Women’s safety advocates last week raised serious concerns about the Commonwealth’s grants program for ‘Specialised Family Violence Services’. This blog post recounts how the issue has progressed, outlines AWAVA’s concerns, and explains how this case exemplifies why the specialist women’s services sector needs to be involved in a process of co-design before grants go out to tender.
The $10 million funding package is one of the few parts of the Commonwealth budget that directs new money to frontline service provision. It aims to expand ‘Specialised Family Violence Services’ within Family and Relationship centres.
Despite the similar name, these services are not actually ‘specialist family violence services’ as the term is generally understood. ‘Specialist family violence services’ refers to specialist women’s family violence services and appropriate men’s behaviour change programs which are either run by specialist women’s family violence services, or overseen by appropriate standards such as No To Violence, or the National Outcome Standards for Perpetrator Interventions (NOSPI).
Instead, the $10 million package directs funding to existing providers of Family and Relationship Services, who are large generalist organisations rather than specialist women’s family violence services.
When the grant guidelines were released on 5 April, there were immediate alarm bells as it became clear the documents did not require applicants to adhere to established good practice principles, or indeed have any experience in delivering specialist domestic and family violence services.
AWAVA shared the concerns of experts in the sector, including WDVCAS and No To Violence, so we approached government with these concerns, asking if the grant guidelines could be withdrawn and redesigned. Government advised that it would not be doing so.
A fact sheet released on 10 April updated the guidelines to indicate that the selection process will now be informed by applicants’ ability to demonstrate expertise and adherence to good practice principles, which is a step in the right direction. This fact sheet also gives applicants the option to partner with specialist women’s services in consortia. However, giving applicants this as an option is not enough. This work should be led by specialist women’s services.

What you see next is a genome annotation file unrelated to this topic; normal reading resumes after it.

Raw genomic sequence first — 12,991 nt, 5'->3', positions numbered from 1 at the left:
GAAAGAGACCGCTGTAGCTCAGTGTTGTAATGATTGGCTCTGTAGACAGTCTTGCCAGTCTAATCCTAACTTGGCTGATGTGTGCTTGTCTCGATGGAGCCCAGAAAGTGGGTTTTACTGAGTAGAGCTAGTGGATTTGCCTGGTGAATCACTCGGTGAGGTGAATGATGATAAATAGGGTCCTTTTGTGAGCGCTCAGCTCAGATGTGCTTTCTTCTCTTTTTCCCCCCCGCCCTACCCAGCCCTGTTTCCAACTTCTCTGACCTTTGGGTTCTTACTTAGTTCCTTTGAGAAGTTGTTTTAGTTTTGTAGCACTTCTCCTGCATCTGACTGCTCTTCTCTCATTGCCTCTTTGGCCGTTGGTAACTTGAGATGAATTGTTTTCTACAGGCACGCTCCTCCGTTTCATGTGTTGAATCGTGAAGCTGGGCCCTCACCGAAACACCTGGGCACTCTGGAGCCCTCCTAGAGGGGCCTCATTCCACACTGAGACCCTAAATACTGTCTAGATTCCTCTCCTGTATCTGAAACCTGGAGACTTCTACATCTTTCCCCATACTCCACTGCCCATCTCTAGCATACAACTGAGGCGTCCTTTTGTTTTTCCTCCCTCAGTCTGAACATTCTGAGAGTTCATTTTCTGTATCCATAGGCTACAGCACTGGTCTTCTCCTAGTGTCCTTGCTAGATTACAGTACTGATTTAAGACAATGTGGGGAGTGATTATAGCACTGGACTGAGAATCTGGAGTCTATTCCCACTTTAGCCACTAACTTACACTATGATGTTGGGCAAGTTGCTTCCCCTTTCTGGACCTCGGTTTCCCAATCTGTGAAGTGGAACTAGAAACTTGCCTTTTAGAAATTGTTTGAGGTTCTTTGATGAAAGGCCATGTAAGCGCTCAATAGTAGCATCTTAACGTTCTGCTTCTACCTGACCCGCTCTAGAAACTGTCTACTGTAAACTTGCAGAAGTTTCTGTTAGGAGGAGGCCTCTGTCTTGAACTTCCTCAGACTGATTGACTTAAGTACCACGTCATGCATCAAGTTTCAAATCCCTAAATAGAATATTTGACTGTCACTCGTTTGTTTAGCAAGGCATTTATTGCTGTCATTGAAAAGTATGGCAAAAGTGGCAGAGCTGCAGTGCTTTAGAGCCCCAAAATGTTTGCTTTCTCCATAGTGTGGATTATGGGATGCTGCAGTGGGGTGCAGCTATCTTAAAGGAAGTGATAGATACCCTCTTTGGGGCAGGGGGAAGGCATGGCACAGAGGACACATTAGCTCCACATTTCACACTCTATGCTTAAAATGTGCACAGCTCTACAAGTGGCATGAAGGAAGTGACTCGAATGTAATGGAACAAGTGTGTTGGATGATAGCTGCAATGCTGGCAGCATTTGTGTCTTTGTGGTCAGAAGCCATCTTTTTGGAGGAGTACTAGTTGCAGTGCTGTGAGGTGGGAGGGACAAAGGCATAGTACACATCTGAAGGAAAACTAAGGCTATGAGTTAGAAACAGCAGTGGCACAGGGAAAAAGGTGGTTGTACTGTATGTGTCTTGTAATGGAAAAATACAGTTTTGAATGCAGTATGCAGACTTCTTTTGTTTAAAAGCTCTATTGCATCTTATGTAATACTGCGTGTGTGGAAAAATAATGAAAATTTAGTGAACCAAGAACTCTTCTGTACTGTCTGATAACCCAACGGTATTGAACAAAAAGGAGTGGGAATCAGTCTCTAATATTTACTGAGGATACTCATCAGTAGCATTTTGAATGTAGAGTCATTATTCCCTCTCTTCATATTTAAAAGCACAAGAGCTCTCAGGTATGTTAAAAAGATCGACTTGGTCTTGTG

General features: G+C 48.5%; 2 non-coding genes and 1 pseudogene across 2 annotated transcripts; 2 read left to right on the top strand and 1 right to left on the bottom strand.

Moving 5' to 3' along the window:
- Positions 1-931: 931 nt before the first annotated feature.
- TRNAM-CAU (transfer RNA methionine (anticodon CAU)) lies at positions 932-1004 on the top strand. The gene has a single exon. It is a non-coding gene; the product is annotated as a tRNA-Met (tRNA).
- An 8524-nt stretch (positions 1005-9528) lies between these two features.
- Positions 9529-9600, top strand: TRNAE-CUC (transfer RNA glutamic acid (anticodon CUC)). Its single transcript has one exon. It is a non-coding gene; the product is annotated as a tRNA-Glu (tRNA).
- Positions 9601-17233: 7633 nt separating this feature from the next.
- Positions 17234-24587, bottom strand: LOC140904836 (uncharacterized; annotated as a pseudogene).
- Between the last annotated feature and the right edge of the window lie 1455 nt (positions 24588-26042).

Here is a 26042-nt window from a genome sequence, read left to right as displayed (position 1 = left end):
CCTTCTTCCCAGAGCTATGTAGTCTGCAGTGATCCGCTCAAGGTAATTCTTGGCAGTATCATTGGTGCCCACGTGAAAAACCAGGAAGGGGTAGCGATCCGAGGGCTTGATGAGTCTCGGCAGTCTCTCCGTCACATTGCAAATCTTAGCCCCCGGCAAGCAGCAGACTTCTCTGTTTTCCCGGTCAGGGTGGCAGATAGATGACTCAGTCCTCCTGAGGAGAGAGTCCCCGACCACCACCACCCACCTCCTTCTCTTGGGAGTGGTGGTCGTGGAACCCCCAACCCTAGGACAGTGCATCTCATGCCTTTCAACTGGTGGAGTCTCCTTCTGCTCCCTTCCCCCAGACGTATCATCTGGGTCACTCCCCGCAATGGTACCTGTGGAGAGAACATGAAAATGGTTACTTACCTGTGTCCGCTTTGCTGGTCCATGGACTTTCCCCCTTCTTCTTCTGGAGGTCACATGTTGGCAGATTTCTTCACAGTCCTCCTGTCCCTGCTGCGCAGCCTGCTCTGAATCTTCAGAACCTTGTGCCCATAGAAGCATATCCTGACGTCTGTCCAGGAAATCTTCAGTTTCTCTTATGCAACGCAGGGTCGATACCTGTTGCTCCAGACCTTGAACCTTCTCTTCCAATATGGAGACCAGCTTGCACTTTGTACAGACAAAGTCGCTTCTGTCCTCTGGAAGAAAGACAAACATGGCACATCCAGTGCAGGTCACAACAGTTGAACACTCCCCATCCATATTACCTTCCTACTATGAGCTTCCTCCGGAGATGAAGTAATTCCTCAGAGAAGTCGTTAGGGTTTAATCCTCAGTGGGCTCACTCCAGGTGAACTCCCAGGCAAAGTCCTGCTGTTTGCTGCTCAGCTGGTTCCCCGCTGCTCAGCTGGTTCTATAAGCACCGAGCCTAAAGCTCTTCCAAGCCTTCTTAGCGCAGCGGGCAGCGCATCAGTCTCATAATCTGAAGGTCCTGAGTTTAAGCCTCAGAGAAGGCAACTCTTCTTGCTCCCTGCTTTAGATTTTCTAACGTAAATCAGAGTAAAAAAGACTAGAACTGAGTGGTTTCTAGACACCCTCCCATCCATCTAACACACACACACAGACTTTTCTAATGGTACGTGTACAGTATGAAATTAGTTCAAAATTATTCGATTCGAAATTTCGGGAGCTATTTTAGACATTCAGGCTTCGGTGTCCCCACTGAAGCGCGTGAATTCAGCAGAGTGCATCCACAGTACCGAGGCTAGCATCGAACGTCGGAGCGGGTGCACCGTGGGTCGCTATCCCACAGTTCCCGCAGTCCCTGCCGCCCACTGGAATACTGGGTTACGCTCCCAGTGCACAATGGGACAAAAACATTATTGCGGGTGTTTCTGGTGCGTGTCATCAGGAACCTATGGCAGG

Established good practice principles include a safety first approach, gender-responsive service delivery, demonstrated understanding of the gendered drivers of violence, and (in relation to working with perpetrators) the NOSPI, which require perpetrator accountability.
Many of these principles are now referenced in the fact sheet as features that will be considered favourably in the selection process. However, there is no assurance that the services will reflect good practice and we remain concerned about the safety of women and children. For example, there has been no demonstration of how services will work with justice agencies to ensure safety mechanisms are in place nor a requirement to engage with accredited men’s behaviour change (or adhere to the NOSPI standards). The grant documents still do not expressly rule out couples counselling, a practice which is clearly unsafe in cases of domestic and family violence.
While some services already funded through the Specialised Family Violence Services program may indeed adhere to good practice principles, particularly where they work in collaboration with specialist women’s services in the community and legal assistance sectors, the Commonwealth should be explicitly setting standards for service provision.
These standards must be consistent with the frameworks already developed through decades of specialist work in the non-government and government sectors, including the National Plan to Reduce Violence Against Women and Their Children and research by ANROWS. International guidelines including the UN Essential Services Package for Women and Girls Subject to Violence are also now in place and Australian policy should demonstrate alignment with these.
The legitimate issues we have raised about these services not being integrated with the existing highly developed state and territory service responses to domestic and family violence have not been addressed.
These shortcomings are particularly important as apart from this $10 million there is little if any new funding from the Government’s $328 million package that goes directly to providing domestic and family violence services on the ground (acknowledging that there is continued funding to the national helpline, 1800RESPECT). Much more is needed if we are to achieve progress towards the objectives of the National Plan.
Specialist support services including refuges and women’s legal services are massively overstretched, and we can expect increased demand on disability-focused women’s services as a result of the Royal Commission. In this situation, funding should go as a priority to specialist women’s domestic violence services and accredited men’s behaviour change programs under the advice of the sector. Funding programs should strengthen the role of these core components of the service system, instead of excluding them as is the case with this grants program.